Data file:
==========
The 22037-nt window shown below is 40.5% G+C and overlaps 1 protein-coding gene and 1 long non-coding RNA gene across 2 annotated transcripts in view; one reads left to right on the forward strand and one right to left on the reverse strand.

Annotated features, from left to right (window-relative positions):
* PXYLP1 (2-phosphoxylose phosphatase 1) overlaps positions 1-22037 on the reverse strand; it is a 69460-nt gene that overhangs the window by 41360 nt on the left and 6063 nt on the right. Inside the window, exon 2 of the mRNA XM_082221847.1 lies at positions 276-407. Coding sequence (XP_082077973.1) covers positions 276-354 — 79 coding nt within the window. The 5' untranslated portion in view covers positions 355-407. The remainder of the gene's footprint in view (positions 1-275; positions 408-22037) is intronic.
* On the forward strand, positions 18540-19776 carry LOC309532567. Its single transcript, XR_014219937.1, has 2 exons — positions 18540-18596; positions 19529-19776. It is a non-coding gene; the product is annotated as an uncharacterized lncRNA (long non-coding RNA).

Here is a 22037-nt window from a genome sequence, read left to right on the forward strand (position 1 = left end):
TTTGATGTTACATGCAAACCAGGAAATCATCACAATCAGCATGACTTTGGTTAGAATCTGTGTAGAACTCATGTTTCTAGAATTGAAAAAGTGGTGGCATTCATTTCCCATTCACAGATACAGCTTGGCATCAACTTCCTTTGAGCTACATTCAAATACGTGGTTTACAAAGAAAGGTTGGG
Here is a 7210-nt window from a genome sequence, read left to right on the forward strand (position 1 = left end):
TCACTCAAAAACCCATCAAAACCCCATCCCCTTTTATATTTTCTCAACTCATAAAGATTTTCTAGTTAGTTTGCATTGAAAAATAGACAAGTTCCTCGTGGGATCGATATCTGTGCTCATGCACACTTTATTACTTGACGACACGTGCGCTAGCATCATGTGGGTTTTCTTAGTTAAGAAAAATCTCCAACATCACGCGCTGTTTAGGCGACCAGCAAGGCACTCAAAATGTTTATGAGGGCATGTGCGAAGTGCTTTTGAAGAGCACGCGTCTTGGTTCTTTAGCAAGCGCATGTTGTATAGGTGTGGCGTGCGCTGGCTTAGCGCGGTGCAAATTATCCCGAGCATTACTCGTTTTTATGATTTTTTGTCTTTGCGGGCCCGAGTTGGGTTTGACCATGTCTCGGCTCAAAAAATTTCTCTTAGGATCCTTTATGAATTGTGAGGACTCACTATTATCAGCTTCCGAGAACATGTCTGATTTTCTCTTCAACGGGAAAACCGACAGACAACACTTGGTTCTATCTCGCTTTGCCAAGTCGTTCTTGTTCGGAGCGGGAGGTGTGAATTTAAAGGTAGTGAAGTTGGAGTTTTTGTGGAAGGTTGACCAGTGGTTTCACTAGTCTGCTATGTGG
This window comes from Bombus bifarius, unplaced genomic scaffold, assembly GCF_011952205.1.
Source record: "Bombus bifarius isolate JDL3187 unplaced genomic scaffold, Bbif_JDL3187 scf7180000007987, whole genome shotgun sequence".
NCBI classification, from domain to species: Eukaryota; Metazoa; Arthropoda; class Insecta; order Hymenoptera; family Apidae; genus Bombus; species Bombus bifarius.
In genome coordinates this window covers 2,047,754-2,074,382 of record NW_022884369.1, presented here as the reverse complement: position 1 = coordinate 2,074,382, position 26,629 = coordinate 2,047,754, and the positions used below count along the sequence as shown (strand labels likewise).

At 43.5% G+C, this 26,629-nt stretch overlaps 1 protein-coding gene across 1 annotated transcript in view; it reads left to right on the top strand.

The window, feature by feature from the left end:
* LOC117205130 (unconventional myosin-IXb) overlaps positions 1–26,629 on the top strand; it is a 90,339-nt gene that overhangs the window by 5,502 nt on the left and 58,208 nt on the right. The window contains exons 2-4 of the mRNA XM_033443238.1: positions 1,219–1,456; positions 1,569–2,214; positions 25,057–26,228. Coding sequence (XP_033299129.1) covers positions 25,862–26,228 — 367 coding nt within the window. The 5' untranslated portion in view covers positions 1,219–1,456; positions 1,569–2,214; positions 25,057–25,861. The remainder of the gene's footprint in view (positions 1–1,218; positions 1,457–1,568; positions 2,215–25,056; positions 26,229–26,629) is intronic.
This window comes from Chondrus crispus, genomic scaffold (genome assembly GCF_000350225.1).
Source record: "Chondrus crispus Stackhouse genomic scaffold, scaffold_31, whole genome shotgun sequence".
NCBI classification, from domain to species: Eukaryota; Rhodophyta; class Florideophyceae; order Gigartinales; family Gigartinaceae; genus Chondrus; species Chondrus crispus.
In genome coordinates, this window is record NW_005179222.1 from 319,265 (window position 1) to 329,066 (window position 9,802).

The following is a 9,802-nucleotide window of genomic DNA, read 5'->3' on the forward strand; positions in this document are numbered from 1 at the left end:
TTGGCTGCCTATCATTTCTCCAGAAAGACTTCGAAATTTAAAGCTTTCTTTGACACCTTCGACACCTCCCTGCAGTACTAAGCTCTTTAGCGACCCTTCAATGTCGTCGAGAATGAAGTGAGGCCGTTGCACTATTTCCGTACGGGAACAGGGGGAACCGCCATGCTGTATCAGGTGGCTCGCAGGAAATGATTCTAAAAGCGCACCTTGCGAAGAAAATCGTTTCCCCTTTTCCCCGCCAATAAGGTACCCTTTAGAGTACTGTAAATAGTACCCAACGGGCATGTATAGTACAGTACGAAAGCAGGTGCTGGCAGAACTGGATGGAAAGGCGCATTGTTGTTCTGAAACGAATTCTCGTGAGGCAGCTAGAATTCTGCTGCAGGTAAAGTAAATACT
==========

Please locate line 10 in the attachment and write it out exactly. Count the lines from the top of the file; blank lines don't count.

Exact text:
Source record: "Bombus bifarius isolate JDL3187 unplaced genomic scaffold, Bbif_JDL3187 scf7180000007987, whole genome shotgun sequence".